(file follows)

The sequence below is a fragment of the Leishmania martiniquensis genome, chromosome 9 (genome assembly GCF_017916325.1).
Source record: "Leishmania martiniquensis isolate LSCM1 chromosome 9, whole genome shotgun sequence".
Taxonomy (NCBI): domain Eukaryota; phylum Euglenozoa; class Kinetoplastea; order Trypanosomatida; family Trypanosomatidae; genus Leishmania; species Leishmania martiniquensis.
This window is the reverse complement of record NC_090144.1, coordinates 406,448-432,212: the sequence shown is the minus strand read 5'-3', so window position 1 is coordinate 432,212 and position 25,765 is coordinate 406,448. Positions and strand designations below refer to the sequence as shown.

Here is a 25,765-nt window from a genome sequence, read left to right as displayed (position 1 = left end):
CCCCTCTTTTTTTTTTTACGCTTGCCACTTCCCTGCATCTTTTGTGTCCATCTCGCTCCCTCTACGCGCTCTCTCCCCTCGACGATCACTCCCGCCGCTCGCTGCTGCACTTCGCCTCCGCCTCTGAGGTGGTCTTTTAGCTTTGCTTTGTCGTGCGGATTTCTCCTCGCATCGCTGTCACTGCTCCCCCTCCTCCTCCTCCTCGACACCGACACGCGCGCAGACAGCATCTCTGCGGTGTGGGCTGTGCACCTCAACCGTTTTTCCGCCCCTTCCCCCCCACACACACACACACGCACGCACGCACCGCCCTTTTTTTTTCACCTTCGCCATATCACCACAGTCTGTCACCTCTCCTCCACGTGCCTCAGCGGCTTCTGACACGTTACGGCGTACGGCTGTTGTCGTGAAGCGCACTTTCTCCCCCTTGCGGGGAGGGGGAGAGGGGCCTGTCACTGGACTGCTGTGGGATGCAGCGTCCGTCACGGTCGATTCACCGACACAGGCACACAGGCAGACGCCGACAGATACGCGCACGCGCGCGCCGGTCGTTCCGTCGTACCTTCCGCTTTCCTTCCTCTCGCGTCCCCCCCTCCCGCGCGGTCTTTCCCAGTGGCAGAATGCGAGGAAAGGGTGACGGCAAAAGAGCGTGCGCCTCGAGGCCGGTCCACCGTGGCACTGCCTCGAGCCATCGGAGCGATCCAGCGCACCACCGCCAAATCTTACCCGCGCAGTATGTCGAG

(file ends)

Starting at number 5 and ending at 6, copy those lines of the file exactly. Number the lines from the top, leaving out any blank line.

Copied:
Here is a 25,765-nt window from a genome sequence, read left to right as displayed (position 1 = left end):
CCCCTCTTTTTTTTTTTACGCTTGCCACTTCCCTGCATCTTTTGTGTCCATCTCGCTCCCTCTACGCGCTCTCTCCCCTCGACGATCACTCCCGCCGCTCGCTGCTGCACTTCGCCTCCGCCTCTGAGGTGGTCTTTTAGCTTTGCTTTGTCGTGCGGATTTCTCCTCGCATCGCTGTCACTGCTCCCCCTCCTCCTCCTCCTCGACACCGACACGCGCGCAGACAGCATCTCTGCGGTGTGGGCTGTGCACCTCAACCGTTTTTCCGCCCCTTCCCCCCCACACACACACACACGCACGCACGCACCGCCCTTTTTTTTTCACCTTCGCCATATCACCACAGTCTGTCACCTCTCCTCCACGTGCCTCAGCGGCTTCTGACACGTTACGGCGTACGGCTGTTGTCGTGAAGCGCACTTTCTCCCCCTTGCGGGGAGGGGGAGAGGGGCCTGTCACTGGACTGCTGTGGGATGCAGCGTCCGTCACGGTCGATTCACCGACACAGGCACACAGGCAGACGCCGACAGATACGCGCACGCGCGCGCCGGTCGTTCCGTCGTACCTTCCGCTTTCCTTCCTCTCGCGTCCCCCCCTCCCGCGCGGTCTTTCCCAGTGGCAGAATGCGAGGAAAGGGTGACGGCAAAAGAGCGTGCGCCTCGAGGCCGGTCCACCGTGGCACTGCCTCGAGCCATCGGAGCGATCCAGCGCACCACCGCCAAATCTTACCCGCGCAGTATGTCGAG